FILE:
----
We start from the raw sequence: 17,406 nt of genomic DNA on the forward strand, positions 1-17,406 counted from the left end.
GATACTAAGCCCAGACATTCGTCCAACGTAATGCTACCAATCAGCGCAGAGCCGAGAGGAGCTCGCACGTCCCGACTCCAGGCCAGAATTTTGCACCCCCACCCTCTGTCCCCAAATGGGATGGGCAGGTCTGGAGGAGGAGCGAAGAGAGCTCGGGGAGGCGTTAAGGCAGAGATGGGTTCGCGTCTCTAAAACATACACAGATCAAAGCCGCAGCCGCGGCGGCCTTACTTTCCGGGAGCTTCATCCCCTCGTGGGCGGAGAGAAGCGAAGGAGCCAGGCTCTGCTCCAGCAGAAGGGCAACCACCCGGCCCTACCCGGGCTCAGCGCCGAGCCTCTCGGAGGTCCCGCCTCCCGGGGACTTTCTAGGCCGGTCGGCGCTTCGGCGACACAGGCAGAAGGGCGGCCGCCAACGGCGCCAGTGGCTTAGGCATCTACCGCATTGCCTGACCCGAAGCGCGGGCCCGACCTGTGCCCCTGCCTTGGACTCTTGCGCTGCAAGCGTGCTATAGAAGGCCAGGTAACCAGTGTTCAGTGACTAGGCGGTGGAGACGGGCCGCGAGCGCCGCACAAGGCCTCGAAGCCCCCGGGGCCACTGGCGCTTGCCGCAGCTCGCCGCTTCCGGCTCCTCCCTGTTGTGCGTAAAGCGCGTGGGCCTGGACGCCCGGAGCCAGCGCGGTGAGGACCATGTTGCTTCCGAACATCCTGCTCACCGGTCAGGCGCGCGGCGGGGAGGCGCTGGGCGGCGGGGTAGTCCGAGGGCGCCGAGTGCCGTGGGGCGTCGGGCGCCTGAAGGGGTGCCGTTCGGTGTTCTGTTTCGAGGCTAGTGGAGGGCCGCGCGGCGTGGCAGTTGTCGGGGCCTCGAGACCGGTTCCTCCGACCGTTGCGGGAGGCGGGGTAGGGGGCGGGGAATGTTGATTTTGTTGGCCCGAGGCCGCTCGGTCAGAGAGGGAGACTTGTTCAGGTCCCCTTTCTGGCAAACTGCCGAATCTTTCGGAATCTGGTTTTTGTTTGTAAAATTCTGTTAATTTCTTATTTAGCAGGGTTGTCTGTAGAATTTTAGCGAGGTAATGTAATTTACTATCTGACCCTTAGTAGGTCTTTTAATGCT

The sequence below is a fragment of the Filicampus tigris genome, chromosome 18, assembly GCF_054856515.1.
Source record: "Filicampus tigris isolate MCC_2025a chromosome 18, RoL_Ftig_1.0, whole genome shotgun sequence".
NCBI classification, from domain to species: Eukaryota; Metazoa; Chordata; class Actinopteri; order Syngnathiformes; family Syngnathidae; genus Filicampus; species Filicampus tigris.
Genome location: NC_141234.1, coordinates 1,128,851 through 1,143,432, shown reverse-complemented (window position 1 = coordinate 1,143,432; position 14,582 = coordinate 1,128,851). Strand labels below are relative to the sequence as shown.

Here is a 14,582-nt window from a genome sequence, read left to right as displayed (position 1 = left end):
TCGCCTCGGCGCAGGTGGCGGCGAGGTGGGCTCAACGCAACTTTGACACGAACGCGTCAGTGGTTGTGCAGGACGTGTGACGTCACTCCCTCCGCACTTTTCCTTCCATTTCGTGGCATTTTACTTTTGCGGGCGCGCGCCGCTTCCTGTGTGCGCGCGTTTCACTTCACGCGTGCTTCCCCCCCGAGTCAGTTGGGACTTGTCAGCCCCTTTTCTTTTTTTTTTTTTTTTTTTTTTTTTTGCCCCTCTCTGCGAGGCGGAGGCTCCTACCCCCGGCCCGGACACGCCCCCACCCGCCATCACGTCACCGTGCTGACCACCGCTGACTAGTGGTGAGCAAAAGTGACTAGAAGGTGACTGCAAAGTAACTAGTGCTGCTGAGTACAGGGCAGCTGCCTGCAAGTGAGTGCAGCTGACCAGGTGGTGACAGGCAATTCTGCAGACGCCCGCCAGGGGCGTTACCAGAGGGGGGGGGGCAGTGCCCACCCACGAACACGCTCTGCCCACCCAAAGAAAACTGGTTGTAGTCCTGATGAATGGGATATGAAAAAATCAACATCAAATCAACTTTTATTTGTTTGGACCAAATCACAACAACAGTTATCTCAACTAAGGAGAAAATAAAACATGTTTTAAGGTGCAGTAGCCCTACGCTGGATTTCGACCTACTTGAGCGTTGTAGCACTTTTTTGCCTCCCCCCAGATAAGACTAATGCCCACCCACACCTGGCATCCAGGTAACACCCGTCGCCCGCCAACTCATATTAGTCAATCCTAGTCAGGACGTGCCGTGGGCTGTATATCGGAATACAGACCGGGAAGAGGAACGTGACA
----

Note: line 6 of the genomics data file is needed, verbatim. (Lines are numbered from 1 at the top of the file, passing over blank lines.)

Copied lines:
Genome location: NC_141234.1, coordinates 1,128,851 through 1,143,432, shown reverse-complemented (window position 1 = coordinate 1,143,432; position 14,582 = coordinate 1,128,851). Strand labels below are relative to the sequence as shown.